In the latest example of a sponsor's stamp on the sports world, ads for the movie "Spider-Man 2" will be placed atop bases at 15 major league ballparks during games from June 11-13.According to an article Paula sent me yesterday, they originally wanted to spiderweb the foul nets behind the plate, but it was conjectured that that might interfere with play, for some reason.
The promotion, announced Wednesday, is part of baseball's pitch to appeal to younger fans - and make money along the way.You know what? Screw the younger fans. 1) they can't see the bases from the stands anyway, and 2) chances are they're too busy playing grabass and flicking boogers on each other to care.
"This was a unique chance to combine what is a sort of a universally popular character and our broad fan base, including the youth market we're trying to reach out to," said Bob DuPuy, baseball's chief operating officer. "It doesn't impact the play or performance of the game."No, it doesn't impact the play (I hate using impact as a verb, btw.) It does remove whatever tattered shreds of dignity remained to the game and exposes everyone involved as the whores they are, though.
[...] The ads, about 4-by-4-inches with a red background and yellow webbing, won't appear on home plate.Again, no one's going to be able to see them, except via camera.
[...] "We need to reach out to a younger demographic to bring them to the ballpark," Parkes said. "They are looking for nontraditional breakthrough ways to convey 'Spider-Man' messaging. ... It's the future of how we generate excitement inside the stadium and about the game itself."What about my demographic--you know, people who work and have disposable income? How the fuck is a 4" square ad going to generate excitement for anybody?
Baseball will receive about $3.6 million in a deal negotiated by Major League Baseball Properties with Marvel Studios and Columbia Pictures, a division of Sony Inc., a high-ranking baseball executive said on condition of anonymity.Of course the Yankees get extra. It wouldn't be baseball if the distribution was equitable.
The New York Yankees and Boston Red Sox will get more than $100,000 each, one team executive said, also on condition of anonymity. Most of the other 13 teams playing at home that weekend will get about $50,000 apiece, the team executive said.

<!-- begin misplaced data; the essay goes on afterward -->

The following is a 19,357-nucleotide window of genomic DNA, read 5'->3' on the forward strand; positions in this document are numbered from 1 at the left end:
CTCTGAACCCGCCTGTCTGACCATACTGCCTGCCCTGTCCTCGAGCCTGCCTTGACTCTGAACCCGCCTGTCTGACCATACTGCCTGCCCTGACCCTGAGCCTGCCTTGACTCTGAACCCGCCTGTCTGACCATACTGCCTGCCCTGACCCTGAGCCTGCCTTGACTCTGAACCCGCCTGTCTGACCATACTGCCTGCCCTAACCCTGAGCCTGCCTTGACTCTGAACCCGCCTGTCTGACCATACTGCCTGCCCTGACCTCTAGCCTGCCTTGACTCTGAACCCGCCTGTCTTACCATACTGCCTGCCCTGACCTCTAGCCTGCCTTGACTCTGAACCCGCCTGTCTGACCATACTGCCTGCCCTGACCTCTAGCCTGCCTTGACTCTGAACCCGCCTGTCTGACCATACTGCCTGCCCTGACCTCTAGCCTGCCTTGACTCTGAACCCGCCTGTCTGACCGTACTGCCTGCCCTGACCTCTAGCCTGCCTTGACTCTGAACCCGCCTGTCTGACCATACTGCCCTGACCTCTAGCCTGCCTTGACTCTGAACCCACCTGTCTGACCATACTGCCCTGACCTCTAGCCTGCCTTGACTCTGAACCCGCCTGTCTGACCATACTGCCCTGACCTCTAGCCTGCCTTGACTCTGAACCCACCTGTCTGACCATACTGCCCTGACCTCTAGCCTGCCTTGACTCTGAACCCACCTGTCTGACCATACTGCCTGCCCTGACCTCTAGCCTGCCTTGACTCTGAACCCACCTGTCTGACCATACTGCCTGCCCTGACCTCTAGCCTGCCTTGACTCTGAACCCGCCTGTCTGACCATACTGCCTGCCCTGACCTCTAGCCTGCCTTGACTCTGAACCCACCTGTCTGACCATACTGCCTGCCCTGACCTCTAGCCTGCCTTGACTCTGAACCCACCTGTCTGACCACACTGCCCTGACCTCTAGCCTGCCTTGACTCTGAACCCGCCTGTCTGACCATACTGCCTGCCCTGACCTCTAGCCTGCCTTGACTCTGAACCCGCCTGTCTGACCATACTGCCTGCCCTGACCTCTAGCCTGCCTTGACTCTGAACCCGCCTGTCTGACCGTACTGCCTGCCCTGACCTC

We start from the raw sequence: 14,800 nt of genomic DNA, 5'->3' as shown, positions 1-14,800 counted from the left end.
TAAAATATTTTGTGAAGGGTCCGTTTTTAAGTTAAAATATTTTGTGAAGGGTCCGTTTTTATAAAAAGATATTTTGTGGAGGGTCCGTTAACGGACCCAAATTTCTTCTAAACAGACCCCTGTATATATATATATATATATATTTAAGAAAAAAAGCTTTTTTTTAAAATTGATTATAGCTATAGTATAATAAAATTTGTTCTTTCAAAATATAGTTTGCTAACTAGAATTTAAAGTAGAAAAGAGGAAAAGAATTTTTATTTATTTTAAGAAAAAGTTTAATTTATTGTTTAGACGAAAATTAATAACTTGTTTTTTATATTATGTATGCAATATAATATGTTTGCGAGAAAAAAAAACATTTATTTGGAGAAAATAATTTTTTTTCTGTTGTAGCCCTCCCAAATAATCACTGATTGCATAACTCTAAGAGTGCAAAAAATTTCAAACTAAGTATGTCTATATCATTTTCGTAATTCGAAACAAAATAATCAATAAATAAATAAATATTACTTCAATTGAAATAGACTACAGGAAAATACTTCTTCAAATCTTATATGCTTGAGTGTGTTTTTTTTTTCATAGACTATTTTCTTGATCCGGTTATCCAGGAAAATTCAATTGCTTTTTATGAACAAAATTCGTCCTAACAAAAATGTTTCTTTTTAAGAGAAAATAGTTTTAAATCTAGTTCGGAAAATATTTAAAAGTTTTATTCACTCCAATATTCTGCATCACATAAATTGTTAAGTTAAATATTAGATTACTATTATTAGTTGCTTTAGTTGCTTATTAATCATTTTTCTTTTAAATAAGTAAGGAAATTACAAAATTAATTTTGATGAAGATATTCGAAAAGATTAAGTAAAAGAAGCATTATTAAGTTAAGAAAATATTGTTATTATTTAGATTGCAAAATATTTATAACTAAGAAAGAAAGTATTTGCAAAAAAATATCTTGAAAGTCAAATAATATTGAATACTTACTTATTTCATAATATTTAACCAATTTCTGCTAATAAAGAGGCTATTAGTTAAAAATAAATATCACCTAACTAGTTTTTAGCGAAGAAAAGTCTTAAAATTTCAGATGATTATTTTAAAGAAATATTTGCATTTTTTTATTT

[...] Ralph Nader, a presidential candidate and consumer advocate, criticized the deal. He wrote Tuesday to baseball commissioner Bud Selig, denouncing the decision to have ads on uniforms during the season-opening series in March between the Yankees and Tampa Bay Devil Rays in Tokyo.Ten thousand devils plague Bud Selig and his minions for this: they have forced me to agree with Ralph Nader on something.
"It's gotten beyond grotesque," Nader said. "The fans have to revolt here. Otherwise, they'll be looking at advertisements between advertisements."
[...] In separate promotions, the bases also will feature pink ribbons Sunday as part of a Mother's Day promotion to raise breast-cancer awareness, and they will have blue ribbons on Father's Day, June 20, to raise prostate-cancer awareness.Brief side rant: ENOUGH WITH THE FUCKING RIBBONS. I'M FUCKING AWARE. THE RIBBONS HAVE LONG SINCE STOPPED REMINDING ME OF ANYTHING BUT THE WEARER'S PRETENSIONS TO MORAL SUPERIORITY.
And now the best part of this whole thing:
John Hirschbeck, head of the World Umpires Association, said the ads won't make it harder for umpires to make calls at the bases. And it wouldn't bother him if umpires' uniforms had ads - as long as they share the profit.If you don't know, Hirschbeck, you ignorant slut, I guess there's no point in talking about it. All my baseball shit goes in the dumpster tonight.
"We've got it on jockeys' pants. Why not?" he said.